Demo Shop’n

May 9, 2008

Dear Dude,

My band is currently circulating a four-song demo, but I haven’t sent it out to any record labels yet because it sounds like what it is: a demo recorded for a few hundred bucks. We want to show labels that we have our shit together as a group, and I think having awesome gear and a really nice-sounding demo would help prove that. We’re saving up money to buy better gear and make a crisper recording, but how much does production quality matter when shipping out demos? What do we need to show labels in order to prove that we do, in fact, have our shit together and are ready to make this band our careers?


Demo Shop’n

Dear Demo Shop’n,

Getting a band signed has always been, well, interesting to say the least. I have seen bands get signed over anything from someone leaving a demo in a bathroom to someone at a label thinking a band was a totally different band at first. The jist is that sometimes it just seems like dumb luck, and of course it always feels like other bands have more money to invest then you do, better connections, better hair cuts, etc. You get the idea; in band life the grass is always greener. So how much does production quality matter? What do record labels look for? To answer those questions I went straight to the top to get some feedback.

First, I turned to the person I’ve known the longest who works at a record label. Wouldn’t you know it just happened to be the founder and owner of Victory records, Tony Brummel? Tony took some time out of his day to give me some feedback to pass on to you.

I asked Tony how much demo production matters to him when he’s thinking about signing a band. Tony replied, “It depends on the band but, if someone has the gift they can hear magic from a boom box recording. More importantly seeing the band is the best “DEMO.” Seeing is believing. Trust me you can even ask the dude.” Tony is of course referring to the signing of my metal band, Darkest Hour. It wasn’t a demo or even a CD that really got us signed. It was our live show for Tony and the Victory staff that sold us.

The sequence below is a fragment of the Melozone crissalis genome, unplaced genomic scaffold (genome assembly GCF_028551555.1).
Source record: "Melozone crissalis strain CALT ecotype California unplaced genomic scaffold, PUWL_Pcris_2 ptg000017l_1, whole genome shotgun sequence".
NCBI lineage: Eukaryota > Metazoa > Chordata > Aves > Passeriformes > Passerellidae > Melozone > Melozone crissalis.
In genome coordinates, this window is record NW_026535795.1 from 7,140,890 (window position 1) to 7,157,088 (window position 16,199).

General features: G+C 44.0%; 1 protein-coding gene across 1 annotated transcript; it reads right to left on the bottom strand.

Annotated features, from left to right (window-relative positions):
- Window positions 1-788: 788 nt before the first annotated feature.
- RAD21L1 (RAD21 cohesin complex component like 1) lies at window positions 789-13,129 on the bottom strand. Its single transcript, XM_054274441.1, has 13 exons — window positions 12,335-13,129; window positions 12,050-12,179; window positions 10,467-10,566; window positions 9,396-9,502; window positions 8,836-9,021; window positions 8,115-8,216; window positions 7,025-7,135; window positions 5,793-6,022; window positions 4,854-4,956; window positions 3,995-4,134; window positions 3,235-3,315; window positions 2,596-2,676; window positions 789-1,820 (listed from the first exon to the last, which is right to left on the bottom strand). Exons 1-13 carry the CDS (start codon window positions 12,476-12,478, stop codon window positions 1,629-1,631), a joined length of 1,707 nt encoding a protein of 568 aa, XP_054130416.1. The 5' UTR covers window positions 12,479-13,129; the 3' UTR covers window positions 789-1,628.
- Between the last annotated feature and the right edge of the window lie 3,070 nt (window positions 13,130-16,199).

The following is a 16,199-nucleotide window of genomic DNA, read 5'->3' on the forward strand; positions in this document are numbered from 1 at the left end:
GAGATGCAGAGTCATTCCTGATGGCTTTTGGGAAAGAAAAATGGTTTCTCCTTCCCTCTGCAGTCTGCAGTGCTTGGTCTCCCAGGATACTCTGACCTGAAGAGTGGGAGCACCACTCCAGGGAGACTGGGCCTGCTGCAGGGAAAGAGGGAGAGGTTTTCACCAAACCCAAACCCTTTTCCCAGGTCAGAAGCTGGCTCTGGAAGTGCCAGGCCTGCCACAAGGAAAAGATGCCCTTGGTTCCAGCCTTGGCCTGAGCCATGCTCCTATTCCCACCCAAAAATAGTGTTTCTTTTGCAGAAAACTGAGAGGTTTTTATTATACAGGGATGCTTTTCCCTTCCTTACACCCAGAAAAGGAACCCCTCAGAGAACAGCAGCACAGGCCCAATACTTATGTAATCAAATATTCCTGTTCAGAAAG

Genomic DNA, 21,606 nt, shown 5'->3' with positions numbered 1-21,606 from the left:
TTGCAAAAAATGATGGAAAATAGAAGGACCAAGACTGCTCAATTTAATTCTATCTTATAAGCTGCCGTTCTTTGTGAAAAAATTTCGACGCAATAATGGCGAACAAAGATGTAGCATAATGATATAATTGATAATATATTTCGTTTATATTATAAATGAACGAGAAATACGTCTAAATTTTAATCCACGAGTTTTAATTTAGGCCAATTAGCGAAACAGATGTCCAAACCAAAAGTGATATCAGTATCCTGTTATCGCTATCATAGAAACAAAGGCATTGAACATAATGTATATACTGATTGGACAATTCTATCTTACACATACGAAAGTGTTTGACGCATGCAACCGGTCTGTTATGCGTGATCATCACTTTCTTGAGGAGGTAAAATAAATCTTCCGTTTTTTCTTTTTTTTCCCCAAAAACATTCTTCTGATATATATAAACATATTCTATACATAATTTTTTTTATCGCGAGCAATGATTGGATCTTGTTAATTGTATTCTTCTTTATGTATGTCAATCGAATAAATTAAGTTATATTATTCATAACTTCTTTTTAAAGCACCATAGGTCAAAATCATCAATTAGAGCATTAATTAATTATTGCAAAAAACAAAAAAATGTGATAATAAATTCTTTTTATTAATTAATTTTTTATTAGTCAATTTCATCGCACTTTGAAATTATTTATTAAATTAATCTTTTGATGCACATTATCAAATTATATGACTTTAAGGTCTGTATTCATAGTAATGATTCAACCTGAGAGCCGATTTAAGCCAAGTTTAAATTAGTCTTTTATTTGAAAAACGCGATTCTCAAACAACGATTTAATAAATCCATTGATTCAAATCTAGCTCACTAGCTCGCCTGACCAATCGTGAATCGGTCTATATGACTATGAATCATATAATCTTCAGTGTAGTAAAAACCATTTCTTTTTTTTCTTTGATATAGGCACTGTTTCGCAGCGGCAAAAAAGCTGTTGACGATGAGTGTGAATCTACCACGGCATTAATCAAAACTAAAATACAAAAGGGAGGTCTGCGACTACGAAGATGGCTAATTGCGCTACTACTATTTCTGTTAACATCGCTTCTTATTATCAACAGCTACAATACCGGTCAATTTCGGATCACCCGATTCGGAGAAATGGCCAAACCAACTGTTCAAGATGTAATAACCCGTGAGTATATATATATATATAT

On whether production value is more important than songwriting Tony answers, “Songwriting, its all about the band. I always try to make the decision after seeing a band. With Protools and today’s current recording technology I have heard a lot of great demos and then ended up seeing a very mediocre band.” No doubt that Tony is right on that point. Computers have given artists many tools and at the same time given those same artists many crutches.

I also reached out to another friend of mine, Josh Grabelle, founder and owner of Trustkill Records. Josh was kind enough to write us some thoughts on what he looks for when signing bands:

“The bottom line is this is all about the music, it has never been about how GOOD it sounds recorded, after all, a band should be reaching more people with their live show than they reach with their recorded music. When I got into punk and hardcore in the late 80s, the records I loved back then sounded like TOTAL SHIT. I didn’t care at all though, I loved it. Again, it’s about the music and the feeling you get, not the production or how many hours you spend on pro-tools with auto tune. In the early days of Trustkill I would sign bands that didn’t even HAVE demos, let alone shitty sounding demos… it was about the music. Now, 10 years later, any band can record a demo, the shit is so easy my Grandma could do it with Garageband.”